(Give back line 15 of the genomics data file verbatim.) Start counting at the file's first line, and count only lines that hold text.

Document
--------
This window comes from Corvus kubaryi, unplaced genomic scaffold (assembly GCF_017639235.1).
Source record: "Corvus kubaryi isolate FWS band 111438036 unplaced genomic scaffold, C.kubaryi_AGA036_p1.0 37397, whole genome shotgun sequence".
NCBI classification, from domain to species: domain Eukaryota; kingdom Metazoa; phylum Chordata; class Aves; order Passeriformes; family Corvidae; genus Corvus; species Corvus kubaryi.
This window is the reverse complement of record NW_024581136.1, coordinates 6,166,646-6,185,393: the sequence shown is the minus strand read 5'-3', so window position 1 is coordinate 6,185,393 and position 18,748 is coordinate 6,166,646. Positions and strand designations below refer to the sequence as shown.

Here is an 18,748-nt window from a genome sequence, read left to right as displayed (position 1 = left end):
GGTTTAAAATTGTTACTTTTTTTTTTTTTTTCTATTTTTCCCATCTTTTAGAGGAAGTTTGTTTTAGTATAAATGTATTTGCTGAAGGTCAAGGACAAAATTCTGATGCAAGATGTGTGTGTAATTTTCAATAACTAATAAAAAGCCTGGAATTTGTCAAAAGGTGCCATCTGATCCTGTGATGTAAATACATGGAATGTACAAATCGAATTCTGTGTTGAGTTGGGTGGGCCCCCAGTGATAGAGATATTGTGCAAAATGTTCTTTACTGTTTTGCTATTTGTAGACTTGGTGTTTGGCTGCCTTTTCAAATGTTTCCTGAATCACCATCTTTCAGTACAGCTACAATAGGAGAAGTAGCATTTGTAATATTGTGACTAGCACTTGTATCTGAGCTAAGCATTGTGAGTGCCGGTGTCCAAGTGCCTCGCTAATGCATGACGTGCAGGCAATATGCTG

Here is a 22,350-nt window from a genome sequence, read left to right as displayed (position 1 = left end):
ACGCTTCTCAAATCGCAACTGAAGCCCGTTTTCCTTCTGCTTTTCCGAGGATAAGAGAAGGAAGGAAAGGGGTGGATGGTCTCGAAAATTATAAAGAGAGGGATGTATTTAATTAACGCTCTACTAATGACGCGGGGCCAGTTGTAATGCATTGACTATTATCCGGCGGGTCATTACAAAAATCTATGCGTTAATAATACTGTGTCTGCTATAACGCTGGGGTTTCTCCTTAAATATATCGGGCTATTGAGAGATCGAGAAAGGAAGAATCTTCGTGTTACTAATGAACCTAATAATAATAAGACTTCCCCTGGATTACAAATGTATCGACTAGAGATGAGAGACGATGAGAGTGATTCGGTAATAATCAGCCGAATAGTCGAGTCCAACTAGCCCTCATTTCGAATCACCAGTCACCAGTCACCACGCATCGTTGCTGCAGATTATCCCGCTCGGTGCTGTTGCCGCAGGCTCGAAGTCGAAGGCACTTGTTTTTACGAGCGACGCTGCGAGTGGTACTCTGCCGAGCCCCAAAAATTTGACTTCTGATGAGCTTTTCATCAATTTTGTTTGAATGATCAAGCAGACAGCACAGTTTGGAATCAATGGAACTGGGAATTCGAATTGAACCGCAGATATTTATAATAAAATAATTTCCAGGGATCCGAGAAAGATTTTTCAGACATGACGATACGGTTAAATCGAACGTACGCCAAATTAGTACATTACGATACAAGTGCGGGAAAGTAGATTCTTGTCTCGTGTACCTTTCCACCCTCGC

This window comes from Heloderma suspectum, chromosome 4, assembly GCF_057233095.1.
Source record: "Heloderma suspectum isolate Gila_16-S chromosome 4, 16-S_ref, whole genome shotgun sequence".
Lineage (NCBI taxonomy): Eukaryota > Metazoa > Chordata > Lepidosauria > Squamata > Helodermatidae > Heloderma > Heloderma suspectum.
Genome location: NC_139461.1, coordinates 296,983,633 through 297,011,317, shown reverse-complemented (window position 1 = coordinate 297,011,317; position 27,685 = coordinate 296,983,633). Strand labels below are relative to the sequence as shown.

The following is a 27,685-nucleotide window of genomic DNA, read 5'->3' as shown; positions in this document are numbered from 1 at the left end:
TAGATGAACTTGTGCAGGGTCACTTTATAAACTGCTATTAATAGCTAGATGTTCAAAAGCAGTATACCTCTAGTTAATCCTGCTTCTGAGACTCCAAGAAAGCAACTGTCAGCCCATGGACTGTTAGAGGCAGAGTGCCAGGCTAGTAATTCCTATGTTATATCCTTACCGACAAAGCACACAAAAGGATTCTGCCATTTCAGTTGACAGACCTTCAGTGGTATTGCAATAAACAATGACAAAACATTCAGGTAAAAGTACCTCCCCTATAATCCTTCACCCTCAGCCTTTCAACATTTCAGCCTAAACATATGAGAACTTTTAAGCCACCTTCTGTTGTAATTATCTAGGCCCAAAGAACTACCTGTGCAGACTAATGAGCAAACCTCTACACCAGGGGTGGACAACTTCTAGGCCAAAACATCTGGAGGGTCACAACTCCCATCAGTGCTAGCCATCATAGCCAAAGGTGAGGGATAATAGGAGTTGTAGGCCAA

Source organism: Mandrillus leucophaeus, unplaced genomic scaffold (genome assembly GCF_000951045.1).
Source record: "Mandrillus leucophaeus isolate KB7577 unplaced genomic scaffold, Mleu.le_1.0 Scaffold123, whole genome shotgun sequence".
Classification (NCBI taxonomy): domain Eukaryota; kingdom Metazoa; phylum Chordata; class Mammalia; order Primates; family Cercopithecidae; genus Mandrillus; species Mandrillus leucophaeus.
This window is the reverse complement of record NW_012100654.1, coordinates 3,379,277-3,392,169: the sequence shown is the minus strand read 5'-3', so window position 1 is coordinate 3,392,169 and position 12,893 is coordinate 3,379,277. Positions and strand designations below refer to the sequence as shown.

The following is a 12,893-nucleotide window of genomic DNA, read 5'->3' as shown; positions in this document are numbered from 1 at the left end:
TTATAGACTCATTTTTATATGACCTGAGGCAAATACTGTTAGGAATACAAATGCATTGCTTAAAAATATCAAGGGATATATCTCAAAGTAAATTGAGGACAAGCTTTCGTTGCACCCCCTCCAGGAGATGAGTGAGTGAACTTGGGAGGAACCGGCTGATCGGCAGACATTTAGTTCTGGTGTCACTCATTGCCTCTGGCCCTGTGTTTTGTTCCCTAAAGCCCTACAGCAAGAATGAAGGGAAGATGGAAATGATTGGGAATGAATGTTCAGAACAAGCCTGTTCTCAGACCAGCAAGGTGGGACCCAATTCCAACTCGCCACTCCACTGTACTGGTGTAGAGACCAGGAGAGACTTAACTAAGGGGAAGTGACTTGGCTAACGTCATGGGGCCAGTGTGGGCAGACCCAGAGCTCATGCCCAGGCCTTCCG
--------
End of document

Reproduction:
Source organism: Mandrillus leucophaeus, unplaced genomic scaffold (genome assembly GCF_000951045.1).